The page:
EXCLUSIVE: Paris-based sales powerhouse heads to Cannes with American director Mark Osborne’s anticipated feature-length animation The Little Prince, as well as Strangerland, Gentlemen and Red Army.


The $80m The Little Prince is Osborne’s first feature-length work since co-directing DreamWorks Animation’s Kung Fu Panda, which grossed more than $650m worldwide.

The director will attend the market to give an hour-long presentation of the film, which is due for delivery at the end of 2015.

Osborne adapted Antoine de Saint-Exupéry’s 1943 classic alongside British screenwriter Irena Brignull. The Little Prince (Le Petit Prince) is the second most translated book in the world.

“The film intertwines a contemporary tale of a little girl who discovers The Little Prince through a reclusive elderly neighbour,” said Wild Bunch’s Vincent Maraval.

The feature combines CG animation for the real world of the little girl and stop-motion animation for the world of the book as imagined by her.        

The English-language voice cast includes Marion Cotillard (The Rose), James Franco (The Fox), Benicio del Toro (The Snake), Jeff Bridges (The Aviator) and Ricky Gervais (The Conceited Man). The voice of the little prince has yet to be revealed.

Crew on the film include character designer Peter de Sève, who worked on Ice AgeFinding Nemo and Tarzan, and Lou Romano, whose credits include Monsters Inc and The Incredibles.

“It’s made by animators who are the best in their fields,” said Maraval.

Wild Bunch has a long track record in selling animation, handling the catalogue of Japanese Hayao Miyazaki’s Studio Ghibli and more quirky fare such as Patrice Leconte’s The Suicide Shop, although The Little Prince marks its first studio-style animated title.

Paramount Pictures is planning a wide US release for the film and is also distributing in France. Warner Bros will release the picture in Germany and Japan. AR Films has taken Russian rights. All other territories are open.

Paramount executives will be in Cannes to unveil their ambitious release strategy. The feature is lead-produced by Dimitri Rassam and Aton Soumache’s Paris-based Onyx Films.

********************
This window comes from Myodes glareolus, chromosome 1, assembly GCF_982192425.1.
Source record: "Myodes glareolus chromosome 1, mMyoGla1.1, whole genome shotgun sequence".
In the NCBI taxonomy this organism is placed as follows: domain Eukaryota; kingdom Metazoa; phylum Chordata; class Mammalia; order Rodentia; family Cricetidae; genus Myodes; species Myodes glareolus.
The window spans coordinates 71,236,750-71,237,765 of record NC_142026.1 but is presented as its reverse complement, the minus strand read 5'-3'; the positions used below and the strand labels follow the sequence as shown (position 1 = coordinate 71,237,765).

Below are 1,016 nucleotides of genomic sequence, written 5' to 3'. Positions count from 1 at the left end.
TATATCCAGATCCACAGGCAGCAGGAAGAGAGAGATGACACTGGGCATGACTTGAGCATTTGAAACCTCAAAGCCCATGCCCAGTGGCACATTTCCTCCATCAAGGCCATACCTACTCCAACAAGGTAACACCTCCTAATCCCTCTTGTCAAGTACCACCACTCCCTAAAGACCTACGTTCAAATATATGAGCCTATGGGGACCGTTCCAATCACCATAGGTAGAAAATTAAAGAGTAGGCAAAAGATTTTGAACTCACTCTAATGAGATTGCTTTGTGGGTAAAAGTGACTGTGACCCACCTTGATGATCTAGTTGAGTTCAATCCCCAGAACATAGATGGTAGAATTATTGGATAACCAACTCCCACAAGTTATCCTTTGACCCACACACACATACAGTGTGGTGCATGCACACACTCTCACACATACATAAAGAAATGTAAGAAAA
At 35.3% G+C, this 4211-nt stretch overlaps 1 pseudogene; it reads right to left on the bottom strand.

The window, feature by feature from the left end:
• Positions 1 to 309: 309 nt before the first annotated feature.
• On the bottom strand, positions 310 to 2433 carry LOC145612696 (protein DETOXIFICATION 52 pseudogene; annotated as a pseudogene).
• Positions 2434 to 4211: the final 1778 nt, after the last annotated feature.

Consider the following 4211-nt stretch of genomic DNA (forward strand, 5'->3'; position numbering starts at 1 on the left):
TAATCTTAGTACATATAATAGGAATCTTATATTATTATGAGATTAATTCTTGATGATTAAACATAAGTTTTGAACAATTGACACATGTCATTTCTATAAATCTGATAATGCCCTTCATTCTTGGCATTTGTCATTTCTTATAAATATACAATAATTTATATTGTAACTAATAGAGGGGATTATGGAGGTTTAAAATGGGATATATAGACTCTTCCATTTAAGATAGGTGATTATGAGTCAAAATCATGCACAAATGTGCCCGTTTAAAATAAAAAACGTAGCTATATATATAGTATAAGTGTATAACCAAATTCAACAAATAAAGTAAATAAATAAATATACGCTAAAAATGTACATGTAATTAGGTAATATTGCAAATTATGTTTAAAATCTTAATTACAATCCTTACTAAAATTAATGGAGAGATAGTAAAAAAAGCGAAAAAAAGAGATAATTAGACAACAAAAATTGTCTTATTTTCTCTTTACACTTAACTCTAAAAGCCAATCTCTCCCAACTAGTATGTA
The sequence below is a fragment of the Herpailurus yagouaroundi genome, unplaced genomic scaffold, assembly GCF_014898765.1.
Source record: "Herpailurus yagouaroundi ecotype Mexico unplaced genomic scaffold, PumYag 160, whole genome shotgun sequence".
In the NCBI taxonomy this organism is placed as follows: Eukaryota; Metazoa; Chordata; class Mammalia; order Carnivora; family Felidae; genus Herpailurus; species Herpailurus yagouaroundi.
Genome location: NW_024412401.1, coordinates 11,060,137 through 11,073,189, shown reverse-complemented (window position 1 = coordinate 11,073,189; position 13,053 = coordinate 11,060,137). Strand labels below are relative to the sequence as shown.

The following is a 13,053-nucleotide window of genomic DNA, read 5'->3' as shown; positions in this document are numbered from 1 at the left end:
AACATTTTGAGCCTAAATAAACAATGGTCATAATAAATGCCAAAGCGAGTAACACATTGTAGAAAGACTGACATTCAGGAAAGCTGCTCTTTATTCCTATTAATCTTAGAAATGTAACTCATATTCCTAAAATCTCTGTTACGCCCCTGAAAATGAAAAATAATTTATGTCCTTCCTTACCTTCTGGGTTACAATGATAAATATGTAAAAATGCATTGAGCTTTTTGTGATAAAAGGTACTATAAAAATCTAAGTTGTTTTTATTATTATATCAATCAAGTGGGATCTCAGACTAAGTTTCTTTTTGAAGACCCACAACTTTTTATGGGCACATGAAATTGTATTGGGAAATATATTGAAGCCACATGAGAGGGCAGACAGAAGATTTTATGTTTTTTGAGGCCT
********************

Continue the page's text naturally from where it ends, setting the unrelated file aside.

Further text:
Cannes sales launch for Strangerland, Gentlemen

Maraval said Wild Bunch would also kick off sales on Kim Farrant’s missing children drama Strangerland (pictured) starring Nicole Kidman, Joseph Fiennes and Hugo Weaving.

New York-based Worldview Entertainment is a key financier on the feature produced by Naomi Wenck of Australia’s Dragonfly Pictures and Macdara Kelleher of Irish-based Fastnet Films.

Kidman and Fiennes co-star as a couple whose teenage children go missing during a dust storm in a remote desert town in the Australian outback. Weaving plays the police officer in charge of the investigation into their disappearance.

It is a first feature for Farrant, whose works include the critically acclaimed documentary Naked On The Inside, exploring the relationship between the body and the inner self through six people. Wild Bunch handles world sales except the US, Canada, Australia and New Zealand.

Maraval and his team will also start sales on Swedish Mikael Marcimain’s feature Gentlemen and mini-series Gentlemen And Gangsters, an adaption by celebrated compatriot writer Klas Östergren of his own work.

Swedish producers B-Reel Feature Film describe the work as ‘part-love story, part-thriller,’ set against the backdrop of post-WWII Sweden.

Marcimain is best known for his 2012 film Call Girl, a political thriller inspired by a real-life prostitution scandal in Sweden in the 1970s.

Official Selection acquisition

Wild Bunch has also acquired sales on Gabe Polsky’s documentary Red Army, which will premiere in a special screening in Cannes.

The film, executive produced by Jerry Weintraub and Werner Herzog and to be distributed by Sony Pictures Classic in the US, explores the Soviet Union in the Cold War era through its hockey culture.

Other Official Selection titles on Wild Bunch’s slate include Palme d’Or contenders The Search by Michel Hazanavicius and Two Days, One Night by Jean-Pierre and Luc Dardenne, Goodbye To Language by Jean-Luc Godard, Jimmy’s Hall by Ken Loach and the out-of-competition entry Coming Home by Zhang Yimou.

The company is also handling Japanese Mayazaki collaborator Isao Takahata’s The Tale Of The Princess, which is screening in Directors’ Fortnight. It is Takahata’s first film in 14 years since My Neighbours The Yamadas.

Strangerland photo: Ross McDonnell. Copyright Parker Pictures Pty Ltd.